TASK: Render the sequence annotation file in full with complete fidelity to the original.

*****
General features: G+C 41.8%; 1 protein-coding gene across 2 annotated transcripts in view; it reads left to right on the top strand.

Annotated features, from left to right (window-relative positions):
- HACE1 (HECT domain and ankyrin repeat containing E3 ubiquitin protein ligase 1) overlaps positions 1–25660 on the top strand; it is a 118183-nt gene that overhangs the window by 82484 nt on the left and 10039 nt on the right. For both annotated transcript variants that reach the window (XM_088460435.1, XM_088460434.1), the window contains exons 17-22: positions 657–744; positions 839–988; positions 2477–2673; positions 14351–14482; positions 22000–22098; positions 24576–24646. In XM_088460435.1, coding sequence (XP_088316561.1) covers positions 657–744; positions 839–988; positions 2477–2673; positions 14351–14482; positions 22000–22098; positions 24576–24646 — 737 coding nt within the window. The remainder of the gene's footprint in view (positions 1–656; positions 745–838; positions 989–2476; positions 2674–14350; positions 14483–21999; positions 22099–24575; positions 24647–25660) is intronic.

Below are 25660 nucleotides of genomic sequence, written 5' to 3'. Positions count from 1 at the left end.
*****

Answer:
General features: G+C 41.8%; 1 protein-coding gene across 2 annotated transcripts in view; it reads left to right on the top strand.

Annotated features, from left to right (window-relative positions):
- HACE1 (HECT domain and ankyrin repeat containing E3 ubiquitin protein ligase 1) overlaps positions 1–25660 on the top strand; it is a 118183-nt gene that overhangs the window by 82484 nt on the left and 10039 nt on the right. For both annotated transcript variants that reach the window (XM_088460435.1, XM_088460434.1), the window contains exons 17-22: positions 657–744; positions 839–988; positions 2477–2673; positions 14351–14482; positions 22000–22098; positions 24576–24646. In XM_088460435.1, coding sequence (XP_088316561.1) covers positions 657–744; positions 839–988; positions 2477–2673; positions 14351–14482; positions 22000–22098; positions 24576–24646 — 737 coding nt within the window. The remainder of the gene's footprint in view (positions 1–656; positions 745–838; positions 989–2476; positions 2674–14350; positions 14483–21999; positions 22099–24575; positions 24647–25660) is intronic.

Below are 25660 nucleotides of genomic sequence, written 5' to 3'. Positions count from 1 at the left end.